Let there be no question: a war with North Korea would be brutal and involve many tens of thousands of dead and should not be initiated on a whim. However, if North Korea were to strike first and the international community were compelled to respond, the UK should be able to help with the response.

While Korea and Japan would be under more pressure to help, the UK must consider its own role as a global power, both in terms of protecting its own interests and supporting its allies. As we approach the re-appraisal of some parts of the 2015 SDSR, it is hoped that Whitehall is broadly aware of these issues.

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The Trump Administration’s North Korea Strategy

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ISPI, 25 September, 2017

Understanding the current iteration of the two-decade long North Korean crisis is not easy. It is, for what of a better word, complicated. Furthermore, the fact is that it has finally imploded while Donald  Trump is President. “Of all the presidents in all the world, why did you have to start a North Korean crisis with him…?” This is not an administration that lends itself to level analysis. And nor is the topic, for that matter. Initially, there was much noise about Trump’s mishandling of the situation, with many western media outlets implying – if not outright assigning – responsibility to him for the crisis. “Trump’s Latest North Korea could have “apocalyptic” consequences” said the Huffington PostSalon.comwarned of “Right-wing media” beating the war drums on North Korea, and Politico warned us that “Trump’s ‘fire and fury’ rhetoric plays into North Korea’s hands”, while simultaneously reassuring us that Trump’s North Korea strategy was much like Obama’s (because it relied on sanctions and pressure).

To make matters even more confusing, North Korean rhetoric and negotiation style are extreme versions of those found in the West. Everything is impossible, until suddenly it is not. Nothing is possible, until the Dear Leader says it is. Every promise is as good as it needs to be and no further. North Korea’s negotiating tactics, as best illustrated by Scott Snyder in his notable work, Negotiating on the Edge: North Korean Negotiating Behavior tactics, are often designed to keep North Korea’s larger opponent off-balance and second-guessing their objectives. Ambiguity is a friend to North Korean diplomats, clarity the enemy. Rather than searching for an acceptable position, maximalist demands are usually trialled at the start of negotiations, both to test the opponent and to acquire the best-possible returns. Perhaps with some instinctive feel for this, Trump has brought an interesting strategy to bear.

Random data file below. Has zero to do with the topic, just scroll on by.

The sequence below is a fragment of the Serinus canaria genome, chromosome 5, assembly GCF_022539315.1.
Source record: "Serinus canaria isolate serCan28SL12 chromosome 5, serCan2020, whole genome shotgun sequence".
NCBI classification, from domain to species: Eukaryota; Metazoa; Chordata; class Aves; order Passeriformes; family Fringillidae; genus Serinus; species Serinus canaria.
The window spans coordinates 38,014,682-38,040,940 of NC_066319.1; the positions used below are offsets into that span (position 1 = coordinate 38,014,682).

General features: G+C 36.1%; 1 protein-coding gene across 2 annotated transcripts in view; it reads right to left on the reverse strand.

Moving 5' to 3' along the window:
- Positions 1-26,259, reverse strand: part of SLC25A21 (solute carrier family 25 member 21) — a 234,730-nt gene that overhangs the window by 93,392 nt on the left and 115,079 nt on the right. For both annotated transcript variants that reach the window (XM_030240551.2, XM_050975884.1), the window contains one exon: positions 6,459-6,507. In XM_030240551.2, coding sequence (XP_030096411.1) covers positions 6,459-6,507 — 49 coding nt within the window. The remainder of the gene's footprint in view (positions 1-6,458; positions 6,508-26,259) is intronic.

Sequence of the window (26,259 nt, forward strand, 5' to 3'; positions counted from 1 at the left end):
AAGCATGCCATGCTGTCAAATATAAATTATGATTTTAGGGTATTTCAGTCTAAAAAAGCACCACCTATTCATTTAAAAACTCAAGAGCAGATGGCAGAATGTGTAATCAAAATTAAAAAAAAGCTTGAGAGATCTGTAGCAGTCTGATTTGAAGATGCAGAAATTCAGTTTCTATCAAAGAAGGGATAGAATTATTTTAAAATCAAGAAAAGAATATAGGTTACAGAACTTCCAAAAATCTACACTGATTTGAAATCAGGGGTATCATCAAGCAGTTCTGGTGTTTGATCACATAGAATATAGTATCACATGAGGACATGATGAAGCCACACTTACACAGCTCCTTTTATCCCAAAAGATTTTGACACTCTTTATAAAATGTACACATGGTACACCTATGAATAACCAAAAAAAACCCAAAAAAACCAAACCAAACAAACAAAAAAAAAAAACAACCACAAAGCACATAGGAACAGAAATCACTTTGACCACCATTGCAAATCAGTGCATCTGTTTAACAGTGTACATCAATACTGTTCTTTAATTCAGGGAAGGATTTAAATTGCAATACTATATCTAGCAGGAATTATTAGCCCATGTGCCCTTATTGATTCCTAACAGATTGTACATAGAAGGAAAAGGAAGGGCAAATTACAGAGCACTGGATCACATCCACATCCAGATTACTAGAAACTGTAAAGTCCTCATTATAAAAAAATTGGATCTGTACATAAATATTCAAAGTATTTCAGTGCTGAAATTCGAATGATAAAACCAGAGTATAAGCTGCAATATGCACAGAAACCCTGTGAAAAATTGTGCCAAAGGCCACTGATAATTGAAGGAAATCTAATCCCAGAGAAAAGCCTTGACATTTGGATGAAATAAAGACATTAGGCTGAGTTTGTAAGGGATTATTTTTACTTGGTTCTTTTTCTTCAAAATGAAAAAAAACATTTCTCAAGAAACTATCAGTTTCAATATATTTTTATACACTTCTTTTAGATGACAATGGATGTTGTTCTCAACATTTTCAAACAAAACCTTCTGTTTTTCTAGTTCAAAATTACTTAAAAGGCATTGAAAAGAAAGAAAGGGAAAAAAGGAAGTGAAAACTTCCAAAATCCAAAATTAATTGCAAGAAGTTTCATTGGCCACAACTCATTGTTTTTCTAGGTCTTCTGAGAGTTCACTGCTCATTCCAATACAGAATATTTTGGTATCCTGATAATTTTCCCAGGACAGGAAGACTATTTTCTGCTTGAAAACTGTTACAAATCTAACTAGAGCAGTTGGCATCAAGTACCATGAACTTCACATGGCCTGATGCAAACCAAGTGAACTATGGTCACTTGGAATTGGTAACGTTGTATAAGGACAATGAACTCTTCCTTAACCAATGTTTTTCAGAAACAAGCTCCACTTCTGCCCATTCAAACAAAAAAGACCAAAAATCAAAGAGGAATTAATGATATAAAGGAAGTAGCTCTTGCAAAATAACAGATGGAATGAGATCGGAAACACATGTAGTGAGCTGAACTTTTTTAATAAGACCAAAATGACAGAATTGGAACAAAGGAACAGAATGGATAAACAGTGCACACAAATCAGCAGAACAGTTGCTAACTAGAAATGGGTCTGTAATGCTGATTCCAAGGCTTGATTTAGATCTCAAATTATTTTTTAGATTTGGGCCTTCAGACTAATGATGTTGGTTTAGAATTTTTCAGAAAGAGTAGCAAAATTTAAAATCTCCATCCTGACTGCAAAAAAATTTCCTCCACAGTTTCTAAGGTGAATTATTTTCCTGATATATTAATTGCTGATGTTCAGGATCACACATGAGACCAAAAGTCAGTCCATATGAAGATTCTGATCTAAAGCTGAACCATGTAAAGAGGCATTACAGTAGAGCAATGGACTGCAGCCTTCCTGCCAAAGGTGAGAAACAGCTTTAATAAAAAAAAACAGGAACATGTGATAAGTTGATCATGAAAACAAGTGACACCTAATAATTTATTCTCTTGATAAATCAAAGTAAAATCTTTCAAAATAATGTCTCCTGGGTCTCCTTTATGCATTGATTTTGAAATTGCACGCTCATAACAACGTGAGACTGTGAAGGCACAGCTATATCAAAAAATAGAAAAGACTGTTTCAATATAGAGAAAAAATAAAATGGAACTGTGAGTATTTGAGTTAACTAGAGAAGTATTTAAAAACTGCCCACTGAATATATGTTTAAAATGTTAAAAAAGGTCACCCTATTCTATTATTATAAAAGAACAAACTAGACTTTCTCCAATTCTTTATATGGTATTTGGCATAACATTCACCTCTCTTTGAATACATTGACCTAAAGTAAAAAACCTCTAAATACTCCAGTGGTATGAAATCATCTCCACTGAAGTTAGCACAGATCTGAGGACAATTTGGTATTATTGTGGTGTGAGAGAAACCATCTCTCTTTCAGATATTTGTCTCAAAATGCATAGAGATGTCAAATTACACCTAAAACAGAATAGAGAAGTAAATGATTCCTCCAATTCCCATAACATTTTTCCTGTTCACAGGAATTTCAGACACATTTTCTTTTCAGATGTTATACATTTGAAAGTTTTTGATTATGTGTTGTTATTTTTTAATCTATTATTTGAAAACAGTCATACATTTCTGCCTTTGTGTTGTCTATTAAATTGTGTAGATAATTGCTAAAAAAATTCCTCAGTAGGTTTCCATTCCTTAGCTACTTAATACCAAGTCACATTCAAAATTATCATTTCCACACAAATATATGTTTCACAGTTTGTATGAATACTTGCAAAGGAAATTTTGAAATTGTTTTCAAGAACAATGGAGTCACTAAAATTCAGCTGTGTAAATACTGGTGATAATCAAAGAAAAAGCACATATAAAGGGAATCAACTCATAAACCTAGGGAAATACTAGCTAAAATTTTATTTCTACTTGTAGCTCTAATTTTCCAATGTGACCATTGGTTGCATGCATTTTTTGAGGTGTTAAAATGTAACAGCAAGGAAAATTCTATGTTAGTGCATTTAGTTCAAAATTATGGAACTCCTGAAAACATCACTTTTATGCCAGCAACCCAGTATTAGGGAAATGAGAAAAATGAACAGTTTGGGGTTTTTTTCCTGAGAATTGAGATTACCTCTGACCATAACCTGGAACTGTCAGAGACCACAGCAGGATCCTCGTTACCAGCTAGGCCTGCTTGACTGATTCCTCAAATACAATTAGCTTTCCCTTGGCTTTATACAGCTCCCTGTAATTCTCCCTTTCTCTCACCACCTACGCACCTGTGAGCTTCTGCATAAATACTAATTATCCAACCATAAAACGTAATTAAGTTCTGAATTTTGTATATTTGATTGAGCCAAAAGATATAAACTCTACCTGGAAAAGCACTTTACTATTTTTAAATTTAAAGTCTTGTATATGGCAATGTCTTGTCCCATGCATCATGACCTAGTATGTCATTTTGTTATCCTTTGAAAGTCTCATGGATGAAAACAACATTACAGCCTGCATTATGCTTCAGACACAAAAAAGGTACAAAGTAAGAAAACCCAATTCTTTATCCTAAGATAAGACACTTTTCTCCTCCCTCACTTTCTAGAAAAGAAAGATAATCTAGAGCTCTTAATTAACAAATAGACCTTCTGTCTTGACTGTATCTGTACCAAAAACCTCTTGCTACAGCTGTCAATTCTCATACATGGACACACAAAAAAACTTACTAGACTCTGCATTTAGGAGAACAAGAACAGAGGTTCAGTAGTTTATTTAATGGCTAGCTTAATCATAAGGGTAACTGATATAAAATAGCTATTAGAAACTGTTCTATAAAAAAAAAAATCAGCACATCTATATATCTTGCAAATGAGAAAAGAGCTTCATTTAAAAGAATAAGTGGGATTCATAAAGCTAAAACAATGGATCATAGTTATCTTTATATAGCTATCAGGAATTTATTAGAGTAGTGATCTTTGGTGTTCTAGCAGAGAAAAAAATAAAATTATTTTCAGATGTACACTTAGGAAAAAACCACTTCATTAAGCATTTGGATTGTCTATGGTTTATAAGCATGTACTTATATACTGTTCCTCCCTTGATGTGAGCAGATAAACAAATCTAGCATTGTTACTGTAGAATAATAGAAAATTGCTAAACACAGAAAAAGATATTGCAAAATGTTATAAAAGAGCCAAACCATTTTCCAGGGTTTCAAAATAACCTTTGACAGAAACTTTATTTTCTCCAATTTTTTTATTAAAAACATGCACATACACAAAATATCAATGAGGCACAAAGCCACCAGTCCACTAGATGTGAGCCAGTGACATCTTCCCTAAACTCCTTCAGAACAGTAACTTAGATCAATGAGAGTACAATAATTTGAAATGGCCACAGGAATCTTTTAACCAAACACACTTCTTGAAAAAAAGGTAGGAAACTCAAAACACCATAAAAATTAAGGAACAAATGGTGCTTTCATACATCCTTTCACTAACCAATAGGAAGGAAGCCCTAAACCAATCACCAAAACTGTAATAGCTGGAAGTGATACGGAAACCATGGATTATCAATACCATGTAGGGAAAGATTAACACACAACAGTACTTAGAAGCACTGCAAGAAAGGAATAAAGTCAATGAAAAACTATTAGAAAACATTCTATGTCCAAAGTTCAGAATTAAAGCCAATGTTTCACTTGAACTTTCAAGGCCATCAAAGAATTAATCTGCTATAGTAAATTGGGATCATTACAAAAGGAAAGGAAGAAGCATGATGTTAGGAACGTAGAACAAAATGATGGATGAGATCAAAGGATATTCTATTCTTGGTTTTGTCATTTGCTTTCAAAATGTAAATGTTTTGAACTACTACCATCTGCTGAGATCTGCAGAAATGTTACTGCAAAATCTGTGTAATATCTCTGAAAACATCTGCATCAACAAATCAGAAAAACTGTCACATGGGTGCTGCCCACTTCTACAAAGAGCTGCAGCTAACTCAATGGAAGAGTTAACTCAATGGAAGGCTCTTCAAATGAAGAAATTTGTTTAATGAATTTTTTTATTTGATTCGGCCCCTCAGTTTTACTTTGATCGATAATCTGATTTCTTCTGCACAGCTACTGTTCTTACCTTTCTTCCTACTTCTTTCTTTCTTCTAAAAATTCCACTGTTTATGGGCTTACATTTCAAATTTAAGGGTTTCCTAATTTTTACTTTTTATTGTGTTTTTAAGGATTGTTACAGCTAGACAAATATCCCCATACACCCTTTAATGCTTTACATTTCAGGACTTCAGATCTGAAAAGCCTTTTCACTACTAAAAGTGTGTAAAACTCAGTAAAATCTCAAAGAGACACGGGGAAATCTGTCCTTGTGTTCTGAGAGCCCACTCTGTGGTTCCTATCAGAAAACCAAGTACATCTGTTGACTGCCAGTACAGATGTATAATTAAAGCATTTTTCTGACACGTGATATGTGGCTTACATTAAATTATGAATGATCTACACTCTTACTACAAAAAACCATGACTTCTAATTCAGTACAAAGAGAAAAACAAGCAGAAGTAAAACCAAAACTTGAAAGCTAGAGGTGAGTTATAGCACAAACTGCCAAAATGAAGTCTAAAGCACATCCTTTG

His starting position was one of weakness, inherited from two terms of the Obama Presidency. In the wake of the break-down of the 6th iteration of the 6 Party talks in 2007, American strategy had hit a brick wall over North Korea’s insistence of continuing missile tests in the wake of the Leap Year Agreement (though poorly disguised as a satellite launch). The breakdown caused by the North Korea rejection of stringent verification protocols was, for the US, avoidable. Given North Korea’s revisionist history, its history of secrecy and denials of a nuclear programme in the early 90s, its development of a parallel nuclear programme – while negotiating generous terms from the US to disable its plutonium nuclear programme – have destroyed most goodwill and trust for the US.

Because they have bought the same North Korean horse so many times, US diplomats have hardened their stance to “Don’t trust, definitely verify”. As Nicolas Eberstadt and many other North Korea experts have maintained, the drivers in North Korea’s nuclear programme, its adherence to international conventions and norms, are all at the mercy of its vagaries of its domestic Stalinist system. Broadly similar to Orwell’s obscene state in 1984, Pyongyang really believes that 2+2 can equal five if the Dear Leader says so If Kim Jung Un says it was the Americans who started the Korean War, or who broke promises in negotiations, who is to question him? The state needs a permanent enemy.

No matter what his campaign foreign policy was, Trump was swiftly informed that North Korea was going to be his primary crisis by the out-going president at the Oval Office. When one views those photographs of the two men sitting awkwardly by each other, one wonders if the tension wasn’t just over ideological differences but in fact over North Korea. Trump faced an extremely unfavourable situation from the outset. Unlike previous administrations, which could sit back and hope that time would disable the regime, it was clear that now time was on Pyongyang’s side. Instead of failing over its economic contradictions, it was a hair from being able to strike the American mainland with nuclear weapons. In contrast, time suddenly seemed scarce for American diplomats. Domestic pressure was building from within the Department of Defence and Congress for the administration to do something. For those who counselled the president to “Just live with a North Korea with nukes”, it was not clear that Pyongyang had built them to defend itself or to deter the US from defending its South Korean ally. To top it all off, North Korean diplomats told two former US government officials – Bruce Klingner and Sue Mi Terry – that they refused to negotiate denuclearisation. The only thing that would get them to the table was (a) a peace treaty, followed by (b) the removal of US troops from what Pyongyang typically refers to as the “puppet state” South Korea.